But even with a stylus, the Touch is full of problems. When I turned the screen on, I often found it cluttered with inscrutable Windows error messages that I sometimes had to perform a reset to get rid of. The Windows Media music player would skip while playing MP3s, making it useless. For every digit of a phone number you tap, there's delay before it appears on the screen. Cellular reception and call audio quality were not as good as a Palm Treo on the same network. The "worst phone" tag sticks.

    HTC's chief executive, Peter Chou, denied that the Touch was an iPhone wannabe, pointing out that it's been in development for years. But I still detect some iPhone envy behind the phone's launch - it's hard to see that Sprint would have agreed to market the phone if it weren't for the iPhone's success. AT&T Inc. is the exclusive carrier for Apple's phone, and all the other major carriers appear to be scrambling to provide something that's as cool.

    The Shadow may be T-Mobile's answer, but it doesn't have a touch screen at all - it's a "slider." Pushing up the screen reveals 20 keys, with two letters to a key rather than the three on a regular phone. That speeds up typing a bit, but can be difficult to get used to.

    Like the Touch, the Shadow is light, handsome and has a relatively large, 2.6-inch screen. Its main control is a wheel that rotates to scroll and can be clicked four ways too. The interface is relatively simple and uncluttered. It's more responsive than the Touch but can be sluggish now and then.

    T-Mobile lacks a fast data network, but the Shadow makes up for it in part by having built-in Wi-Fi. That means you can surf the Web without springing for a $20-a-month data plan, at least if you're in a hotspot.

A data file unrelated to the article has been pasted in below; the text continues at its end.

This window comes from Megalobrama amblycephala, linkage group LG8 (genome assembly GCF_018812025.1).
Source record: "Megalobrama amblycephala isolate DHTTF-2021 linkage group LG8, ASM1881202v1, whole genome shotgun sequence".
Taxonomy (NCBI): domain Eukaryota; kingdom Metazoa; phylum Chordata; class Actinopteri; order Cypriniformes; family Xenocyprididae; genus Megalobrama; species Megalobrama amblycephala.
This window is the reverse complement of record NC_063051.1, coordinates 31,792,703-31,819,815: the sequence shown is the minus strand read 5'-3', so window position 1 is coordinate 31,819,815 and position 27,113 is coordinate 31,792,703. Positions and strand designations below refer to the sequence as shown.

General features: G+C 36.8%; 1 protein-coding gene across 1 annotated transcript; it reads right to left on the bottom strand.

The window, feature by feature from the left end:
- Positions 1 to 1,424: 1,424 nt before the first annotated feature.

Two things turn me off: It can't be set to lock the keys just by sliding in the keypad. The exposed keys and the scroll wheel will still be active. You can lock the keys by pushing one of them, but if you've ended a call by sliding in the keypad, as is natural, you don't get that option.

    Secondly, it has no standard headphone jack. The only audio output is through the mini-USB connector. The included headphones plug in there, but they're no better than any other cheap earbuds. If you want to use better headphones you'll have to get a separate adapter. Wireless stereo Bluetooth headphones are also an option, but I find it a hassle to deal with their cryptic indicators and controls. (The Touch also lacks a headphone jack. The package includes a clumsy adapter for regular headphones with the slim stereo connector.)

    If you can overlook those things, the Shadow is a decent smart phone of the "lite" variety. It doesn't have a full keyboard or a touch screen, nor is there a wide range of third-party software available for it. The $99 Palm Centro is a more capable phone, and the $399 iPhone beats them both for ease of use and media-playing functions.